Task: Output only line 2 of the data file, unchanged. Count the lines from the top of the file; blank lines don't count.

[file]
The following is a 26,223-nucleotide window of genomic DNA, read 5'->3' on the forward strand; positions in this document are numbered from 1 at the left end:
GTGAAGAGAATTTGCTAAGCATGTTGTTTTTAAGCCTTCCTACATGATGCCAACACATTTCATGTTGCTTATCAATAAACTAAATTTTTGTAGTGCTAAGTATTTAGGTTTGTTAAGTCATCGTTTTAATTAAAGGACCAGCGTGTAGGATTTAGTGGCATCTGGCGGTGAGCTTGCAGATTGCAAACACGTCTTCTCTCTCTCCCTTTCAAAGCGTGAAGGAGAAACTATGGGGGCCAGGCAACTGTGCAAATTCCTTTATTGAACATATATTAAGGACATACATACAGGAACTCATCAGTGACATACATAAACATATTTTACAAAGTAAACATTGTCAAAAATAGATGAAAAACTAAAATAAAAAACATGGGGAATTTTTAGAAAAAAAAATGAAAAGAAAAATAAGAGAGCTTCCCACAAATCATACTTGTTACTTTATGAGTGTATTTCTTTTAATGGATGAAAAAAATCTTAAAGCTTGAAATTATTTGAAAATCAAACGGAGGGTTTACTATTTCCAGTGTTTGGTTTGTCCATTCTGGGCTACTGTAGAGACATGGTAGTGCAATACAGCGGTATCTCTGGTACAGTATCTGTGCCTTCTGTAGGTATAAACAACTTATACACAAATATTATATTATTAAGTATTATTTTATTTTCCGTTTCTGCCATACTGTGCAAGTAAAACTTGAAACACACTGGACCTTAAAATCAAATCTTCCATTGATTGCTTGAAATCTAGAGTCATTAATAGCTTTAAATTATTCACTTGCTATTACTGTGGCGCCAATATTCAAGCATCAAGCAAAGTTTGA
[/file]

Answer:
GTGAAGAGAATTTGCTAAGCATGTTGTTTTTAAGCCTTCCTACATGATGCCAACACATTTCATGTTGCTTATCAATAAACTAAATTTTTGTAGTGCTAAGTATTTAGGTTTGTTAAGTCATCGTTTTAATTAAAGGACCAGCGTGTAGGATTTAGTGGCATCTGGCGGTGAGCTTGCAGATTGCAAACACGTCTTCTCTCTCTCCCTTTCAAAGCGTGAAGGAGAAACTATGGGGGCCAGGCAACTGTGCAAATTCCTTTATTGAACATATATTAAGGACATACATACAGGAACTCATCAGTGACATACATAAACATATTTTACAAAGTAAACATTGTCAAAAATAGATGAAAAACTAAAATAAAAAACATGGGGAATTTTTAGAAAAAAAAATGAAAAGAAAAATAAGAGAGCTTCCCACAAATCATACTTGTTACTTTATGAGTGTATTTCTTTTAATGGATGAAAAAAATCTTAAAGCTTGAAATTATTTGAAAATCAAACGGAGGGTTTACTATTTCCAGTGTTTGGTTTGTCCATTCTGGGCTACTGTAGAGACATGGTAGTGCAATACAGCGGTATCTCTGGTACAGTATCTGTGCCTTCTGTAGGTATAAACAACTTATACACAAATATTATATTATTAAGTATTATTTTATTTTCCGTTTCTGCCATACTGTGCAAGTAAAACTTGAAACACACTGGACCTTAAAATCAAATCTTCCATTGATTGCTTGAAATCTAGAGTCATTAATAGCTTTAAATTATTCACTTGCTATTACTGTGGCGCCAATATTCAAGCATCAAGCAAAGTTTGA